The Singapore flag has also been hoisted aloft by our national athletes at major international competitions: Swimmers such as Tao Li at the Asian and Olympic Games, and new world champions, our table tennis women’s team and young sailors Justin Liu and Sherman Cheng.

Taking their cue from these successes, other associations have also set lofty goals for their charges. The tennis federation, for one, is hoping to unearth two youngsters willing to take the plunge of becoming full-time professional players on the international circuit.

So it seems Singapore sports today is all about big dreams, big infrastructure and big bucks to fuel it all. But will this lead to a true renaissance for the sporting scene?


Before Tao Li and Li Jiawei became household names, Singaporeans cheered on legends such as Tan Howe Liang, C Kunalan, Junie Sng, Patricia Chan and Ang Peng Siong.

These athletes ensured that Majulah Singapura was heard regularly at competitions like the Seap Games (the precursor to the current South-east Asian Games), the Asian Games and even the Olympics. And they did this without fancy technology and equipment, cutting-edge sports science or millions of dollars in sponsorship.

Indeed, Mr Kunalan, who remains the only Singaporean man to ever win the sprint double of the 100m and 200m at the SEA Games, ran his first race at the venerable Farrer Park barefooted on the cinder track as he did not have proper running shoes.

Many will remember the tearful plight of Mr Ang who held the 50m freestyle world record, albeit briefly, in 1982 – yet could not secure enough funding to allow him to train for a last hurrah at the SEA Games.

And Mr Tan, who became Singapore’s first Olympic medallist with a weighlifting silver in 1960, can attest to how they toiled away in relative anonymity, compared to the hype and buzz surrounding our champions today.

So how did they take their limited resources and turn it into sporting gold? And how did they rally a nation behind them at a time when results were not readily available online, and blogs did not document the human drama behind their achievement for all in cyberspace? I believe the secret to this athletic alchemy is the key to a renaissance for sporting Singapore.

There have been a number of reasons proffered as to why we seem to have lost some of the sporting spirit that infused the heydays of the 1960s and 1970s.

Ironically, the growing absorption with international sporting events may have eroded interest in local athletes and competitions, as cable channels bring top-level action into our living rooms round the clock, and newspapers devote the bulk of print space to foreign sports news.

At the same time, our current champions include a number who were born abroad and may not be able to command widespread local support compared to homegrown stars.

The sports authorities have argued that we should take pride in our system, which is able to attract, retain and groom champions and focus less on where they were born.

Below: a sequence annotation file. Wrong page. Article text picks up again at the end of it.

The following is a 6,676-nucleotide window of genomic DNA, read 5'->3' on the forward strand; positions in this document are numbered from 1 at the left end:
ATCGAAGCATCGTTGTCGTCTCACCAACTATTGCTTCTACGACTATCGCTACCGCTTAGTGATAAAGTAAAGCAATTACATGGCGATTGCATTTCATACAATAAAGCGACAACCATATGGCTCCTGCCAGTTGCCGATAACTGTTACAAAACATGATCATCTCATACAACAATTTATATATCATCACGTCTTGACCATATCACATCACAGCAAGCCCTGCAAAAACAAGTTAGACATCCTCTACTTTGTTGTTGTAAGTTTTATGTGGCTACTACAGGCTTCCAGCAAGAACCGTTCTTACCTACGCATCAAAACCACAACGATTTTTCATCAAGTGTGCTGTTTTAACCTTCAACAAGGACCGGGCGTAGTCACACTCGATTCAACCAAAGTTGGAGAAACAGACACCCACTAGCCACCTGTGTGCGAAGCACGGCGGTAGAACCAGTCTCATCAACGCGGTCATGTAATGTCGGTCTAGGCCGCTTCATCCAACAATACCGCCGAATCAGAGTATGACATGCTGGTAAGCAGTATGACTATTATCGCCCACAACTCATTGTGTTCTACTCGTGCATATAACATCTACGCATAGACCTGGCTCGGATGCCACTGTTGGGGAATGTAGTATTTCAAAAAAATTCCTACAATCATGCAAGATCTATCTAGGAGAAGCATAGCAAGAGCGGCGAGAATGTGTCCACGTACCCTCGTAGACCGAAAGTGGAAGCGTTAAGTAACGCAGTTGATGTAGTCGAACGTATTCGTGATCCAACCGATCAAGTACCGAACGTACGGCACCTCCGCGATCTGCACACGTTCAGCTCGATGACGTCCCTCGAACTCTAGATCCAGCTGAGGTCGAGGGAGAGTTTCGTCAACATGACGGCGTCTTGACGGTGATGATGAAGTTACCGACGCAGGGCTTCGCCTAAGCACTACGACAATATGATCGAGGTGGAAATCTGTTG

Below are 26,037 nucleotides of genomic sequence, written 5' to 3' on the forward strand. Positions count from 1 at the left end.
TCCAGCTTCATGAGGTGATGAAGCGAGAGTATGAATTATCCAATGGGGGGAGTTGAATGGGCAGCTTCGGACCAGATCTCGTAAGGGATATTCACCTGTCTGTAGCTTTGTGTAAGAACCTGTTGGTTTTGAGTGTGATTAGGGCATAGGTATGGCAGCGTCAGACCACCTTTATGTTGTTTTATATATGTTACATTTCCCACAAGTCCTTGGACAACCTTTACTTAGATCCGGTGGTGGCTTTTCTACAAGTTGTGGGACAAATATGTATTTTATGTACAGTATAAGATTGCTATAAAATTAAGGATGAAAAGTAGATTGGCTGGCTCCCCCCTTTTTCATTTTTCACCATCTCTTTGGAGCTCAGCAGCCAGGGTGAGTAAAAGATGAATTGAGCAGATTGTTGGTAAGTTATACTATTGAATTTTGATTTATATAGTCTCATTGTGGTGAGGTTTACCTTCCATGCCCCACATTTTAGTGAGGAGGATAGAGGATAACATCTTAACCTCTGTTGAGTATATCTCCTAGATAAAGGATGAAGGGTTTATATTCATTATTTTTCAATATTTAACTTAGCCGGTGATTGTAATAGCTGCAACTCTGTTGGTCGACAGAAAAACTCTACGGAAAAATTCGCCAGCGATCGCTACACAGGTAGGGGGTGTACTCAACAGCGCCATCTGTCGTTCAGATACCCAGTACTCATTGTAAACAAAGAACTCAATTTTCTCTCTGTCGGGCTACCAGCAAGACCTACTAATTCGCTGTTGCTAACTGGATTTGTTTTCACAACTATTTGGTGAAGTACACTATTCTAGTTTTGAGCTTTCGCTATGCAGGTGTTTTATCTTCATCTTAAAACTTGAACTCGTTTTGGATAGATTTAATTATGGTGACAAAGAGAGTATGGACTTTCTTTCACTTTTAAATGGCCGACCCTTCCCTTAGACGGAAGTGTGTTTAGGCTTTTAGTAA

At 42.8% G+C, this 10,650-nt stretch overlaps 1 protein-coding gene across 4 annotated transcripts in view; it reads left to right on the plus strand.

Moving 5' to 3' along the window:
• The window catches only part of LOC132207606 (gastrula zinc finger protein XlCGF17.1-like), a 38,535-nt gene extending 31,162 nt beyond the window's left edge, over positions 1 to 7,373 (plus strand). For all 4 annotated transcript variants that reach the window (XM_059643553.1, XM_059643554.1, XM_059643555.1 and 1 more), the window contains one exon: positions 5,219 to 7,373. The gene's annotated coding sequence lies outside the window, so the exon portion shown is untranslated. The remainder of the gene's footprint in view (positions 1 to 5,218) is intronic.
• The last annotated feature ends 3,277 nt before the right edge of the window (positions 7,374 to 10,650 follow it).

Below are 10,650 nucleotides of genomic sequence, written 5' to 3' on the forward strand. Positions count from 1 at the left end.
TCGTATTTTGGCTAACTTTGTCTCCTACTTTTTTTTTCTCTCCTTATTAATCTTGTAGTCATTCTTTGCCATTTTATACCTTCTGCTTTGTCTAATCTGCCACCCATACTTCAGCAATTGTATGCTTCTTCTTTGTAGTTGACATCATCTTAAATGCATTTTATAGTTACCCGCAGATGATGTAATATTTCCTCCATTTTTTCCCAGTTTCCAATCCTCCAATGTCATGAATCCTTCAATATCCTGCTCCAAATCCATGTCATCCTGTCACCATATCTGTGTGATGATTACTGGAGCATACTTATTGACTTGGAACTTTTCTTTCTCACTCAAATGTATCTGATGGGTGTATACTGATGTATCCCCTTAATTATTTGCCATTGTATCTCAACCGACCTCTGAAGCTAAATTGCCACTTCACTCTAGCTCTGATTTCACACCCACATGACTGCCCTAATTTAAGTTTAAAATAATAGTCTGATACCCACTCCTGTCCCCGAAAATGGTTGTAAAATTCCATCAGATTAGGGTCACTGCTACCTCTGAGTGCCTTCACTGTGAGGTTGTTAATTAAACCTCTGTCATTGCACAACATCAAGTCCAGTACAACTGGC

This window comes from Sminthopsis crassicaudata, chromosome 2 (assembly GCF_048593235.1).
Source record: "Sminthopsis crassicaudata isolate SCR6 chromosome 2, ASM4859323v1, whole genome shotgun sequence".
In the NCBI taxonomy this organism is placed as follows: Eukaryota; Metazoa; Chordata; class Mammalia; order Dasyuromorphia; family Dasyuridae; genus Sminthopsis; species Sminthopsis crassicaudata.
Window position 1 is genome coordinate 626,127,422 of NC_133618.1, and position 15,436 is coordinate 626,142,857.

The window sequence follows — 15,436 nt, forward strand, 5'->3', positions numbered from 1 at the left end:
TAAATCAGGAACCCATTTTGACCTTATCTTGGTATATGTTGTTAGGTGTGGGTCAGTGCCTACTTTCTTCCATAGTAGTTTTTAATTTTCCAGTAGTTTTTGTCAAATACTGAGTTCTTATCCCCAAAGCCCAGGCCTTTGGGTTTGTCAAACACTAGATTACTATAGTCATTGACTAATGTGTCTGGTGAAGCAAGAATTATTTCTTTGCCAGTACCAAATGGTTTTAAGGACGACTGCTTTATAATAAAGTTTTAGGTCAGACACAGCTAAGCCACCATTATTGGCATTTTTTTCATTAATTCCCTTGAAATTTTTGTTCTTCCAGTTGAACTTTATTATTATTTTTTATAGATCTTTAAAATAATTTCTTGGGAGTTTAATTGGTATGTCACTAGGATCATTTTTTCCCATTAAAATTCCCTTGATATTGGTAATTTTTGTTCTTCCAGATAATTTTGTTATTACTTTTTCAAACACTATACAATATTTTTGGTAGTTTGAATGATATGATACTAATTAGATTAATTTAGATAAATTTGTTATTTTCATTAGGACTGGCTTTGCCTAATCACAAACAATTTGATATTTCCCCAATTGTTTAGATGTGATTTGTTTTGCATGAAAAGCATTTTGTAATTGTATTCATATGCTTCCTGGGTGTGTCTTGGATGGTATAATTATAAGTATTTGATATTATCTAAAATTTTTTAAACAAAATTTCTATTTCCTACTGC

But it is human nature to root for, and relate more to, someone who has been born and bred in the same place.

At the same time, athletes themselves are facing increased pressure from society and families to obtain a good education and carve out a respectable career, something which makes it harder to devote oneself to a sporting dream.

Regardless of the reason, recapturing that sporting spirit remains key to ensuring that all the investment, financial and otherwise, into growing sports in Singapore leads to a true renaissance that resonates with every person here.

The Government appears keen to rekindle that spirit, especially among the youth and has made extolling the virtues of sport and the Olympics a key priority in schools and other places where sports are taught.

But it might not be so simple.

We may be able to learn something from the Finns, who have long enjoyed a strong sporting culture and tradition, especially among their running fraternity which has produced champs such as Lasse Viren, a four-time Olympic gold medalist in endurance track events.

Their sporting ethos seems to revolve around a uniquely Finnish characteristic known as sisu – loosely translated as guts, strength of will, determination and perseverance in the face of adversity.

Athletes able to demonstrate sisu are lauded as champions and heroes, figures worthy of admiration and emulation.

The current challenges facing Singapore’s sporting fraternity could provide the perfect backdrop for us to develop our own version of sisu, that could be specific to Singaporean athletes and a source of inspiration to those who follow sports.

Be it in overcoming less-than-ideal training environments or regional competitors from traditional sporting powerhouses who have trained longer and harder, this spirit can drive our athletes on to superlative performances – and give fans reason to cheer and support local sportsmen once again.

The writer is a former national fencer and triathlete and is currently president of Fencing Singapore and president of the Singapore Modern Pentathlon Association.